The Man in the Sand - Dingle in the Shadow of Mount Brandon

On February 20, 2007 I was traveling alone in Ireland, doing one final research trip for my book (still uncompleted) Thin Places; Celtic Doorways to the Otherworld. Most of this day was spent on St. Brendan the Navigator who was born near Dingle and is a local heroic figure.  I visited Ardfert, his first monastery, then Mount Brandon - the holy mountain named for him.

I was in a bad place personally when I wrote this travel journal entry. I'd been working on completing this book for years and I couldn't move myself forward. No amount of research could push me to completion. Every time I started, I stopped mostly from fear that I wasn't a good enough writer to complete the project.

This was also a day of miracles - or coincidences. You decide based on my travel notes below. There's something different about praying in a thin place, though. If you listen hard enough, you just might hear an answer.

Travel Journal entry - February 20, 2009 - Ireland, Co. Kerry

Mount Brandon – coming from the north road into Dingle after passing the exits for Castlegregory, I came to Fermoyle strand. Mount Brandon dominates the landscape on all the north roads.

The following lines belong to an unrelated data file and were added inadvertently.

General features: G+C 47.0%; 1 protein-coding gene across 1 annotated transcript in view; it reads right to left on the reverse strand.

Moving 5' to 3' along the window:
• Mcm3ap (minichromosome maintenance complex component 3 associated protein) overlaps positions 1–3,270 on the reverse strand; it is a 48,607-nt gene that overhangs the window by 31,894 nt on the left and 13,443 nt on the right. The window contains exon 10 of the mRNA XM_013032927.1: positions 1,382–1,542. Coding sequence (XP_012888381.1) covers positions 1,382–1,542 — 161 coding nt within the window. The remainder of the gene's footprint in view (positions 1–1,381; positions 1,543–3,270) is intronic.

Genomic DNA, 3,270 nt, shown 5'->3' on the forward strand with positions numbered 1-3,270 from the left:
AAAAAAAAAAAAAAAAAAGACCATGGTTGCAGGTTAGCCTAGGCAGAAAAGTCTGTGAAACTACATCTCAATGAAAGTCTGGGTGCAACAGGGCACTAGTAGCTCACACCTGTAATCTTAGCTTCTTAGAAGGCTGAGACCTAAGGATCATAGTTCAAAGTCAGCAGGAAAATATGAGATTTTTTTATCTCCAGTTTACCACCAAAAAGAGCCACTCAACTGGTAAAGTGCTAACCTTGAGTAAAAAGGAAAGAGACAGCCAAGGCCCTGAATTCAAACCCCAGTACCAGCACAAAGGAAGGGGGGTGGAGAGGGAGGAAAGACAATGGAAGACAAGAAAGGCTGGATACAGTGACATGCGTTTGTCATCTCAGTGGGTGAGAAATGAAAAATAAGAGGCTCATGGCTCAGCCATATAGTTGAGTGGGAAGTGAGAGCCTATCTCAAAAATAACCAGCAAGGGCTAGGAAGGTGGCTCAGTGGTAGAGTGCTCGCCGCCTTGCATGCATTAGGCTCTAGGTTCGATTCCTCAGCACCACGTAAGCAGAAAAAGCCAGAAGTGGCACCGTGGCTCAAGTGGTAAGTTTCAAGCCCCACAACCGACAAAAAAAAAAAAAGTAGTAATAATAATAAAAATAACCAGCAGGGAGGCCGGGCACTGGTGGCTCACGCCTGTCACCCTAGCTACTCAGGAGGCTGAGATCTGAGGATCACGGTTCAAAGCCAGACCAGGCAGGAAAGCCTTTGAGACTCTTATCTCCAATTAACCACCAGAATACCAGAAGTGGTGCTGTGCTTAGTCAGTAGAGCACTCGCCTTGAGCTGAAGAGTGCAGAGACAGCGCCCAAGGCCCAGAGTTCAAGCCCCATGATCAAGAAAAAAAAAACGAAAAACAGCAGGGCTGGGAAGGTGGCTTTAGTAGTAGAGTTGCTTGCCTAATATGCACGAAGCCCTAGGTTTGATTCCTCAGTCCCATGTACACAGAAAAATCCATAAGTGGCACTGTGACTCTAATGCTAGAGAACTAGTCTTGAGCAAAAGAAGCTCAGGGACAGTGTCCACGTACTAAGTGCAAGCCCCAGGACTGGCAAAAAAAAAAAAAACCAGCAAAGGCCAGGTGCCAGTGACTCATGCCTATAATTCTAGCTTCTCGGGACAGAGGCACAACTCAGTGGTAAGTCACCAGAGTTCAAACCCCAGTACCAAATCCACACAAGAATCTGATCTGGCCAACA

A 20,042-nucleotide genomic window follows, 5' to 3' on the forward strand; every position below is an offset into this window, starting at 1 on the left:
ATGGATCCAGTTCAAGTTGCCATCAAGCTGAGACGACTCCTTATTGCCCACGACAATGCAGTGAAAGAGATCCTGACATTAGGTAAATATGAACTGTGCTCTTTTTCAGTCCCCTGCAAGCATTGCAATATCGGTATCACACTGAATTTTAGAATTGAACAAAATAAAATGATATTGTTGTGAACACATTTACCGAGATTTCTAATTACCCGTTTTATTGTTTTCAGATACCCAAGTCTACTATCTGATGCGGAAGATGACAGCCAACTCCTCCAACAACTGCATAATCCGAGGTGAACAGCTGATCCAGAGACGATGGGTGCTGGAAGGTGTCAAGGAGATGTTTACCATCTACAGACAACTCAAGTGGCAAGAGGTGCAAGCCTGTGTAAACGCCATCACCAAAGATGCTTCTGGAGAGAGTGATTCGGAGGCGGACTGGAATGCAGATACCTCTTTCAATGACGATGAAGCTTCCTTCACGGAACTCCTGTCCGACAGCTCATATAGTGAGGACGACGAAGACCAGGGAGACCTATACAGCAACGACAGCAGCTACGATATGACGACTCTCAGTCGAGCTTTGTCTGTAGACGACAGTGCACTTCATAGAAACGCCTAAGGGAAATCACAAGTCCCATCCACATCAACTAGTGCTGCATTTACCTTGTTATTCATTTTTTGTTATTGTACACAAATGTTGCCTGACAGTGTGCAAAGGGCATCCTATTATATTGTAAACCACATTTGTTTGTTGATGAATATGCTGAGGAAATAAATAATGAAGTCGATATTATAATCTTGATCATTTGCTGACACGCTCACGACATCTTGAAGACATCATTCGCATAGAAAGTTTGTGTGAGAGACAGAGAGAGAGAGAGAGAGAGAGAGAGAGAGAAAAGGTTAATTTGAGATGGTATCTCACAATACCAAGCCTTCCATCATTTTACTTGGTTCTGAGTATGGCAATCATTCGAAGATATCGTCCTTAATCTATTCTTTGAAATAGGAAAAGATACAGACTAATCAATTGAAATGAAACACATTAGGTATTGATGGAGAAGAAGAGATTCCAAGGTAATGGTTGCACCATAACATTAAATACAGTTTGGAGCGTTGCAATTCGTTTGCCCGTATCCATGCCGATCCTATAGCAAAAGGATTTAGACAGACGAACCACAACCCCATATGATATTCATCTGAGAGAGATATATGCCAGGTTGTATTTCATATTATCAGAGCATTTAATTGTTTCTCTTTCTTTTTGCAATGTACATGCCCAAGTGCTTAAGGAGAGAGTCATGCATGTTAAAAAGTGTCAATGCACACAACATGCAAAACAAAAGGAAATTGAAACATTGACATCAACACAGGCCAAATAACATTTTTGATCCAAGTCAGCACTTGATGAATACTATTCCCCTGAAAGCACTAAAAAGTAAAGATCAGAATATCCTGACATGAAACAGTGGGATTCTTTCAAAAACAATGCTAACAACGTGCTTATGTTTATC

Mount Brandon is the second tallest mountain in Ireland and at its base, St. Brendan the Navigator is said to have launched his fleet of curraghs to set sail for the Promised Land as revealed to him in a vision. Prior to the voyage, he spent time on this holy mountain-top in reflection and prayer similar to St. Patrick’s retreat on Croagh Patrick.

To say the scenery here is breathtaking would understate. It's magical. The dismal sky and drizzle offered a blue-gray backdrop, but allowed just enough sunlight to illuminate the vivid green fields dotted by sheep at the base of the mountain. Down on the strand the wet sand at the shore is firm - almost like slate. The waves rush in and then Atlantic sucks the surf back out almost a half a mile - leaving various shapes in the flat sand. I was the only one on the strand. The only human image in that landscape.

As I walked the strand, I was thinking about what I had just read while sitting in the car waiting for the rain to subside. It was an article about thin places written by a well known, best-selling author. Though I loved this author's works of short fiction, I was disappointed in how sappy and trite this piece was. The writer didn't respect the reader's intelligence or sensitivity about mystery, and overtold the meaning. The work left me feeling the writer was trying more to project a sense of spiritual superiority than unfold the mystery of a thin place. Knowing that this writer's talent and capability was well respected in literary worlds, I allowed my lack of confidence to swell ... and my hope for finishing Thin Places to shrink.

So I continued my self-piteous walk on the strand in the shadow of Mount Brandon. I turned and noticed a pale light hanging over the reek. It was most likely cloud matter, but the reluctant sun reflected what little rays it could push through the clouds onto this whiteness, and the impression was amazing.  I was moved to pray.